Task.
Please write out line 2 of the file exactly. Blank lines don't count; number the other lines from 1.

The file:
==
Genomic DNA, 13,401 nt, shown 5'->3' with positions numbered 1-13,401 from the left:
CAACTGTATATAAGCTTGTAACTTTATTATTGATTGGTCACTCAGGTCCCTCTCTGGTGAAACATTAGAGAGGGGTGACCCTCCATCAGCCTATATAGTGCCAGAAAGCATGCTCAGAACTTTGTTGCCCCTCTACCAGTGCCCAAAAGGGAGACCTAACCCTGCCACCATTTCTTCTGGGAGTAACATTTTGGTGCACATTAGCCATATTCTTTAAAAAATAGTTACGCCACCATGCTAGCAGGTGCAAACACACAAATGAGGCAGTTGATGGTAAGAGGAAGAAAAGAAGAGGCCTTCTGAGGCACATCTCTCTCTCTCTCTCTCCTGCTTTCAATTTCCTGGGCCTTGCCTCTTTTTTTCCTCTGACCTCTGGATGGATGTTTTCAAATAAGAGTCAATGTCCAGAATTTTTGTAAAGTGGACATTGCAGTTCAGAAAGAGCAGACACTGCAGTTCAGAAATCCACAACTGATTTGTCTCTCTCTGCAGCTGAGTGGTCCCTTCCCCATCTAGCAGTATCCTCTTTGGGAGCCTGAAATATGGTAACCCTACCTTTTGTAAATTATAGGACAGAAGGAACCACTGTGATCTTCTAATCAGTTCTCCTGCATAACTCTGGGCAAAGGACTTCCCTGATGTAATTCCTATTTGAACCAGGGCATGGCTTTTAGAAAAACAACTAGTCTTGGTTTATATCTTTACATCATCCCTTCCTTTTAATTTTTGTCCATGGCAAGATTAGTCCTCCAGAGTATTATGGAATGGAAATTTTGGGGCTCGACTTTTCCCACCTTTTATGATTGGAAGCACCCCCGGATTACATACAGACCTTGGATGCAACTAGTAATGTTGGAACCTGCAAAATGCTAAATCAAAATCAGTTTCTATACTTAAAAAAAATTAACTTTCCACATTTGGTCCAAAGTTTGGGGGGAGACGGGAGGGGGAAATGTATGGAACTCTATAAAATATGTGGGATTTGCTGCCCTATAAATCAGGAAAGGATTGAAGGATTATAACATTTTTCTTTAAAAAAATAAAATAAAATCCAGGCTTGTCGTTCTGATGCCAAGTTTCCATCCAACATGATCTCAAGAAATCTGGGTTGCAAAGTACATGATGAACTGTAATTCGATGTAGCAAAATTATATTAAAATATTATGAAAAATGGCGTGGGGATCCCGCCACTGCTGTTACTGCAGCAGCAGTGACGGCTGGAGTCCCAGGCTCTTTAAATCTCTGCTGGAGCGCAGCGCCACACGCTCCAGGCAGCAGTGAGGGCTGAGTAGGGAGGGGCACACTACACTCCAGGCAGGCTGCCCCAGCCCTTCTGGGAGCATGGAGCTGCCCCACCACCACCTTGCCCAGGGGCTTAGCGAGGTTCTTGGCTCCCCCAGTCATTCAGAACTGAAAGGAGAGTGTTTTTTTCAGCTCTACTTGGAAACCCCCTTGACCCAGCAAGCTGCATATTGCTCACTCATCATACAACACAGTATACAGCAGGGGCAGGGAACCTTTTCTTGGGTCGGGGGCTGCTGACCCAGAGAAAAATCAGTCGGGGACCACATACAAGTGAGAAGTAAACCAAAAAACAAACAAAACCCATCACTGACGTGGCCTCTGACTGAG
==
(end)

CAACTGTATATAAGCTTGTAACTTTATTATTGATTGGTCACTCAGGTCCCTCTCTGGTGAAACATTAGAGAGGGGTGACCCTCCATCAGCCTATATAGTGCCAGAAAGCATGCTCAGAACTTTGTTGCCCCTCTACCAGTGCCCAAAAGGGAGACCTAACCCTGCCACCATTTCTTCTGGGAGTAACATTTTGGTGCACATTAGCCATATTCTTTAAAAAATAGTTACGCCACCATGCTAGCAGGTGCAAACACACAAATGAGGCAGTTGATGGTAAGAGGAAGAAAAGAAGAGGCCTTCTGAGGCACATCTCTCTCTCTCTCTCTCCTGCTTTCAATTTCCTGGGCCTTGCCTCTTTTTTTCCTCTGACCTCTGGATGGATGTTTTCAAATAAGAGTCAATGTCCAGAATTTTTGTAAAGTGGACATTGCAGTTCAGAAAGAGCAGACACTGCAGTTCAGAAATCCACAACTGATTTGTCTCTCTCTGCAGCTGAGTGGTCCCTTCCCCATCTAGCAGTATCCTCTTTGGGAGCCTGAAATATGGTAACCCTACCTTTTGTAAATTATAGGACAGAAGGAACCACTGTGATCTTCTAATCAGTTCTCCTGCATAACTCTGGGCAAAGGACTTCCCTGATGTAATTCCTATTTGAACCAGGGCATGGCTTTTAGAAAAACAACTAGTCTTGGTTTATATCTTTACATCATCCCTTCCTTTTAATTTTTGTCCATGGCAAGATTAGTCCTCCAGAGTATTATGGAATGGAAATTTTGGGGCTCGACTTTTCCCACCTTTTATGATTGGAAGCACCCCCGGATTACATACAGACCTTGGATGCAACTAGTAATGTTGGAACCTGCAAAATGCTAAATCAAAATCAGTTTCTATACTTAAAAAAAATTAACTTTCCACATTTGGTCCAAAGTTTGGGGGGAGACGGGAGGGGGAAATGTATGGAACTCTATAAAATATGTGGGATTTGCTGCCCTATAAATCAGGAAAGGATTGAAGGATTATAACATTTTTCTTTAAAAAAATAAAATAAAATCCAGGCTTGTCGTTCTGATGCCAAGTTTCCATCCAACATGATCTCAAGAAATCTGGGTTGCAAAGTACATGATGAACTGTAATTCGATGTAGCAAAATTATATTAAAATATTATGAAAAATGGCGTGGGGATCCCGCCACTGCTGTTACTGCAGCAGCAGTGACGGCTGGAGTCCCAGGCTCTTTAAATCTCTGCTGGAGCGCAGCGCCACACGCTCCAGGCAGCAGTGAGGGCTGAGTAGGGAGGGGCACACTACACTCCAGGCAGGCTGCCCCAGCCCTTCTGGGAGCATGGAGCTGCCCCACCACCACCTTGCCCAGGGGCTTAGCGAGGTTCTTGGCTCCCCCAGTCATTCAGAACTGAAAGGAGAGTGTTTTTTTCAGCTCTACTTGGAAACCCCCTTGACCCAGCAAGCTGCATATTGCTCACTCATCATACAACACAGTATACAGCAGGGGCAGGGAACCTTTTCTTGGGTCGGGGGCTGCTGACCCAGAGAAAAATCAGTCGGGGACCACATACAAGTGAGAAGTAAACCAAAAAACAAACAAAACCCATCACTGACGTGGCCTCTGACTGAG